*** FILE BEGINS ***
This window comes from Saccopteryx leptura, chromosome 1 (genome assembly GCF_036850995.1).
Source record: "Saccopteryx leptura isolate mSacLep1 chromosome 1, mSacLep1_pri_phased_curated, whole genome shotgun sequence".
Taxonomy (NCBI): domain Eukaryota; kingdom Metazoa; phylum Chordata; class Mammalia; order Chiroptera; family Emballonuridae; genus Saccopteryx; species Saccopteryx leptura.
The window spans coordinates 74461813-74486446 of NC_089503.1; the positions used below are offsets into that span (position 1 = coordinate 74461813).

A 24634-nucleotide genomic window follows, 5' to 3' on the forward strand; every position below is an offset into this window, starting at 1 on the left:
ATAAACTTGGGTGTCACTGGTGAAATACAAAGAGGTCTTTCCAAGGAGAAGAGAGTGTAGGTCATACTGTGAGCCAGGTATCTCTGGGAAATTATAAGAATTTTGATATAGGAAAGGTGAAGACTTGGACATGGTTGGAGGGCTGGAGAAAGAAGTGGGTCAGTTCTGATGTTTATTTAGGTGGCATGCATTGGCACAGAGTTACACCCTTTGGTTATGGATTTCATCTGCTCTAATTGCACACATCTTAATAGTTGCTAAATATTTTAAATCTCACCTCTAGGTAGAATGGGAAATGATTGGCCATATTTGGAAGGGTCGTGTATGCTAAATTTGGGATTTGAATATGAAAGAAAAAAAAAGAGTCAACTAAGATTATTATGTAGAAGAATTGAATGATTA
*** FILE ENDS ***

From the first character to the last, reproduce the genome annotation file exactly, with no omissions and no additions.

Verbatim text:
This window comes from Saccopteryx leptura, chromosome 1 (genome assembly GCF_036850995.1).
Source record: "Saccopteryx leptura isolate mSacLep1 chromosome 1, mSacLep1_pri_phased_curated, whole genome shotgun sequence".
Taxonomy (NCBI): domain Eukaryota; kingdom Metazoa; phylum Chordata; class Mammalia; order Chiroptera; family Emballonuridae; genus Saccopteryx; species Saccopteryx leptura.
The window spans coordinates 74461813-74486446 of NC_089503.1; the positions used below are offsets into that span (position 1 = coordinate 74461813).

A 24634-nucleotide genomic window follows, 5' to 3' on the forward strand; every position below is an offset into this window, starting at 1 on the left:
ATAAACTTGGGTGTCACTGGTGAAATACAAAGAGGTCTTTCCAAGGAGAAGAGAGTGTAGGTCATACTGTGAGCCAGGTATCTCTGGGAAATTATAAGAATTTTGATATAGGAAAGGTGAAGACTTGGACATGGTTGGAGGGCTGGAGAAAGAAGTGGGTCAGTTCTGATGTTTATTTAGGTGGCATGCATTGGCACAGAGTTACACCCTTTGGTTATGGATTTCATCTGCTCTAATTGCACACATCTTAATAGTTGCTAAATATTTTAAATCTCACCTCTAGGTAGAATGGGAAATGATTGGCCATATTTGGAAGGGTCGTGTATGCTAAATTTGGGATTTGAATATGAAAGAAAAAAAAAGAGTCAACTAAGATTATTATGTAGAAGAATTGAATGATTA